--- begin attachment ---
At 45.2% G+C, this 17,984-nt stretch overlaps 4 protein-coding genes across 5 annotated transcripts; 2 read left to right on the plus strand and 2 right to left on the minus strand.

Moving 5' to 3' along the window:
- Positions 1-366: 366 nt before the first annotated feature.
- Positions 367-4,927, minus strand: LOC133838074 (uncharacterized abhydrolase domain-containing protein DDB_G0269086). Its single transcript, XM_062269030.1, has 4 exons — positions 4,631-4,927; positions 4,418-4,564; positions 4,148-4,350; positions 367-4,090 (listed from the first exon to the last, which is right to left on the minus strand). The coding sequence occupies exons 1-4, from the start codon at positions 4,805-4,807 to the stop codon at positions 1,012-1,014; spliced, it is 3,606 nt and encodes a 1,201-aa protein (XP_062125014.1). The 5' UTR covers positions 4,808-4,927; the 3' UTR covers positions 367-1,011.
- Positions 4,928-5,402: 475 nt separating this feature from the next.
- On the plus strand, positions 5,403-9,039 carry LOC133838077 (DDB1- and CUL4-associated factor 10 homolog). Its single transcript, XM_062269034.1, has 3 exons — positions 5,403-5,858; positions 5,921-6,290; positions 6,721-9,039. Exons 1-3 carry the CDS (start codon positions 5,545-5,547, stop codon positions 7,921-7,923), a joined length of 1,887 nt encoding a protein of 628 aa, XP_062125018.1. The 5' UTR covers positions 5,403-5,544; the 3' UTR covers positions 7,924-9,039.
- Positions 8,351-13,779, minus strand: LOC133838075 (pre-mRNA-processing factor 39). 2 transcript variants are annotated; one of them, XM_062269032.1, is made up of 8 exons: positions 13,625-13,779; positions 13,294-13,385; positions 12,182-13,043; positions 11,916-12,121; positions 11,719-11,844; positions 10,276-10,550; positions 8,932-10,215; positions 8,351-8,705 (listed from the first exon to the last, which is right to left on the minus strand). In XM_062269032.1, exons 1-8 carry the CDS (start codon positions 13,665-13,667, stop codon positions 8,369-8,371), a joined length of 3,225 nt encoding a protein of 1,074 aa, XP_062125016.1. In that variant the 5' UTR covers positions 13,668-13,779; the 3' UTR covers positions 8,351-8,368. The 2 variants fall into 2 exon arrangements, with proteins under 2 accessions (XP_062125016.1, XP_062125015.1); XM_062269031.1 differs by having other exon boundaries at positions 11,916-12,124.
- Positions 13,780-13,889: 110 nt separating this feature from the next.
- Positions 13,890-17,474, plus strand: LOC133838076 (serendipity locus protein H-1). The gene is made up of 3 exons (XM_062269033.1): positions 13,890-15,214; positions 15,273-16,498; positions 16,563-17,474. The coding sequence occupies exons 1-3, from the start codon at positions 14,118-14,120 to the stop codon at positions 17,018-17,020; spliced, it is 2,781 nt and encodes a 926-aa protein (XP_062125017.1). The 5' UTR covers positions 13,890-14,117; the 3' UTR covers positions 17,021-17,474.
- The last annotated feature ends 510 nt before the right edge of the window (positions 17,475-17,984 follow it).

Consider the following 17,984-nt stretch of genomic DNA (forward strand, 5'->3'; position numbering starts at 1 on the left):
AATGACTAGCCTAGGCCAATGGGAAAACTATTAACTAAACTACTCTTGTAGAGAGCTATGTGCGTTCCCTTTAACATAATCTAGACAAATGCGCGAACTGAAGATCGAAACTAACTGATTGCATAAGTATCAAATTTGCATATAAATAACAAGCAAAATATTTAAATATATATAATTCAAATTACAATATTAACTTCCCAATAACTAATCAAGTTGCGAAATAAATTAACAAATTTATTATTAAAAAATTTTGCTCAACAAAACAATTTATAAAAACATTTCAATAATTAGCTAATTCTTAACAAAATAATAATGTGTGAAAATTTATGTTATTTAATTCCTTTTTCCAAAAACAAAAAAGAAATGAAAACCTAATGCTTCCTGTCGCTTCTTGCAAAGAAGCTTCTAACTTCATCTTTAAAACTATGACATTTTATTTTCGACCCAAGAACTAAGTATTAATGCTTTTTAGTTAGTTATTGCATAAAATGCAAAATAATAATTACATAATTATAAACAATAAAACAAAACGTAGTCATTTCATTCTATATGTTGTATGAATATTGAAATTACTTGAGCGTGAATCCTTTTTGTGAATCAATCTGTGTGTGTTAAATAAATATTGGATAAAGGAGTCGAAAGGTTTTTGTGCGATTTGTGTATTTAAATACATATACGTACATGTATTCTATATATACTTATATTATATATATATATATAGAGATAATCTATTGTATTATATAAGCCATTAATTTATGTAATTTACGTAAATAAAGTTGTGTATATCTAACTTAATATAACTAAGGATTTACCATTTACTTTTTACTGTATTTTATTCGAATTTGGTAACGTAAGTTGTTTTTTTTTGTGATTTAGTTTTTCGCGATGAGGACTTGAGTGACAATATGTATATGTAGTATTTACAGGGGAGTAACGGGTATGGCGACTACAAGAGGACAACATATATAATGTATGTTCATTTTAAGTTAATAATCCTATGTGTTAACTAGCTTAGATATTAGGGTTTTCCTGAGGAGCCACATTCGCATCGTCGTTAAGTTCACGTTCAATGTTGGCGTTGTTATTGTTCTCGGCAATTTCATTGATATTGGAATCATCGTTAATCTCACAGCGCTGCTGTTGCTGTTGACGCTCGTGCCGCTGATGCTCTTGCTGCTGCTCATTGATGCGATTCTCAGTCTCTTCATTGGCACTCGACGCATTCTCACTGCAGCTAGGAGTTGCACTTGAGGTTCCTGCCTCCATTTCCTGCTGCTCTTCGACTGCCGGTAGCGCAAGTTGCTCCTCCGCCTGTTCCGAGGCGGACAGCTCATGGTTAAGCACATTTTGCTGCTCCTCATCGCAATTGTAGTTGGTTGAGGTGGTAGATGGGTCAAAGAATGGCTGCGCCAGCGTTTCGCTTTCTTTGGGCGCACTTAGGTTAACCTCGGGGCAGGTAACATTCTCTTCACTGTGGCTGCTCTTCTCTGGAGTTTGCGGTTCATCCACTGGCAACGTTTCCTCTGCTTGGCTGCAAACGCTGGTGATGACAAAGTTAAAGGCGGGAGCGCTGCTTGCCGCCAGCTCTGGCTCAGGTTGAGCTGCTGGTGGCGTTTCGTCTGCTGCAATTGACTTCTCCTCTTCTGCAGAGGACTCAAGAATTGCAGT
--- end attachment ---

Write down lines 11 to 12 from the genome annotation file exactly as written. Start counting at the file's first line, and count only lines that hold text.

Consider the following 17,984-nt stretch of genomic DNA (forward strand, 5'->3'; position numbering starts at 1 on the left):
AATGACTAGCCTAGGCCAATGGGAAAACTATTAACTAAACTACTCTTGTAGAGAGCTATGTGCGTTCCCTTTAACATAATCTAGACAAATGCGCGAACTGAAGATCGAAACTAACTGATTGCATAAGTATCAAATTTGCATATAAATAACAAGCAAAATATTTAAATATATATAATTCAAATTACAATATTAACTTCCCAATAACTAATCAAGTTGCGAAATAAATTAACAAATTTATTATTAAAAAATTTTGCTCAACAAAACAATTTATAAAAACATTTCAATAATTAGCTAATTCTTAACAAAATAATAATGTGTGAAAATTTATGTTATTTAATTCCTTTTTCCAAAAACAAAAAAGAAATGAAAACCTAATGCTTCCTGTCGCTTCTTGCAAAGAAGCTTCTAACTTCATCTTTAAAACTATGACATTTTATTTTCGACCCAAGAACTAAGTATTAATGCTTTTTAGTTAGTTATTGCATAAAATGCAAAATAATAATTACATAATTATAAACAATAAAACAAAACGTAGTCATTTCATTCTATATGTTGTATGAATATTGAAATTACTTGAGCGTGAATCCTTTTTGTGAATCAATCTGTGTGTGTTAAATAAATATTGGATAAAGGAGTCGAAAGGTTTTTGTGCGATTTGTGTATTTAAATACATATACGTACATGTATTCTATATATACTTATATTATATATATATATATAGAGATAATCTATTGTATTATATAAGCCATTAATTTATGTAATTTACGTAAATAAAGTTGTGTATATCTAACTTAATATAACTAAGGATTTACCATTTACTTTTTACTGTATTTTATTCGAATTTGGTAACGTAAGTTGTTTTTTTTTGTGATTTAGTTTTTCGCGATGAGGACTTGAGTGACAATATGTATATGTAGTATTTACAGGGGAGTAACGGGTATGGCGACTACAAGAGGACAACATATATAATGTATGTTCATTTTAAGTTAATAATCCTATGTGTTAACTAGCTTAGATATTAGGGTTTTCCTGAGGAGCCACATTCGCATCGTCGTTAAGTTCACGTTCAATGTTGGCGTTGTTATTGTTCTCGGCAATTTCATTGATATTGGAATCATCGTTAATCTCACAGCGCTGCTGTTGCTGTTGACGCTCGTGCCGCTGATGCTCTTGCTGCTGCTCATTGATGCGATTCTCAGTCTCTTCATTGGCACTCGACGCATTCTCACTGCAGCTAGGAGTTGCACTTGAGGTTCCTGCCTCCATTTCCTGCTGCTCTTCGACTGCCGGTAGCGCAAGTTGCTCCTCCGCCTGTTCCGAGGCGGACAGCTCATGGTTAAGCACATTTTGCTGCTCCTCATCGCAATTGTAGTTGGTTGAGGTGGTAGATGGGTCAAAGAATGGCTGCGCCAGCGTTTCGCTTTCTTTGGGCGCACTTAGGTTAACCTCGGGGCAGGTAACATTCTCTTCACTGTGGCTGCTCTTCTCTGGAGTTTGCGGTTCATCCACTGGCAACGTTTCCTCTGCTTGGCTGCAAACGCTGGTGATGACAAAGTTAAAGGCGGGAGCGCTGCTTGCCGCCAGCTCTGGCTCAGGTTGAGCTGCTGGTGGCGTTTCGTCTGCTGCAATTGACTTCTCCTCTTCTGCAGAGGACTCAAGAATTGCAGT